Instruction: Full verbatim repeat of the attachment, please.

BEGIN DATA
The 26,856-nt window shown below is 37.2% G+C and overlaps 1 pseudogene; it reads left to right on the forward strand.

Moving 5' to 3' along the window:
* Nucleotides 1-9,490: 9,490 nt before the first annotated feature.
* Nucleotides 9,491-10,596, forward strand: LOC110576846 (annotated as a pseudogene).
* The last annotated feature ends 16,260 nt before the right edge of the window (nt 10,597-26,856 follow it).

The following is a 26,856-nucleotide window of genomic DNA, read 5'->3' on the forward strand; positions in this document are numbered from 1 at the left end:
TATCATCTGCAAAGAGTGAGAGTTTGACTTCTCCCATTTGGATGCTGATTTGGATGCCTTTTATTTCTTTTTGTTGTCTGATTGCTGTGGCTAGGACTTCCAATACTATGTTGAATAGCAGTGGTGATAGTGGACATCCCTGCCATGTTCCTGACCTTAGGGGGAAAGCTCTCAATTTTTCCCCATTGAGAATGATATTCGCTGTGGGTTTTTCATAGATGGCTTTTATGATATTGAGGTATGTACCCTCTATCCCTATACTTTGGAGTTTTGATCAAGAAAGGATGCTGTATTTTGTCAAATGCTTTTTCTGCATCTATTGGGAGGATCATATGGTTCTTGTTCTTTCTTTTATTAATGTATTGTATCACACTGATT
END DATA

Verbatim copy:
The 26,856-nt window shown below is 37.2% G+C and overlaps 1 pseudogene; it reads left to right on the forward strand.

Moving 5' to 3' along the window:
* Nucleotides 1-9,490: 9,490 nt before the first annotated feature.
* Nucleotides 9,491-10,596, forward strand: LOC110576846 (annotated as a pseudogene).
* The last annotated feature ends 16,260 nt before the right edge of the window (nt 10,597-26,856 follow it).

The following is a 26,856-nucleotide window of genomic DNA, read 5'->3' on the forward strand; positions in this document are numbered from 1 at the left end:
TATCATCTGCAAAGAGTGAGAGTTTGACTTCTCCCATTTGGATGCTGATTTGGATGCCTTTTATTTCTTTTTGTTGTCTGATTGCTGTGGCTAGGACTTCCAATACTATGTTGAATAGCAGTGGTGATAGTGGACATCCCTGCCATGTTCCTGACCTTAGGGGGAAAGCTCTCAATTTTTCCCCATTGAGAATGATATTCGCTGTGGGTTTTTCATAGATGGCTTTTATGATATTGAGGTATGTACCCTCTATCCCTATACTTTGGAGTTTTGATCAAGAAAGGATGCTGTATTTTGTCAAATGCTTTTTCTGCATCTATTGGGAGGATCATATGGTTCTTGTTCTTTCTTTTATTAATGTATTGTATCACACTGATT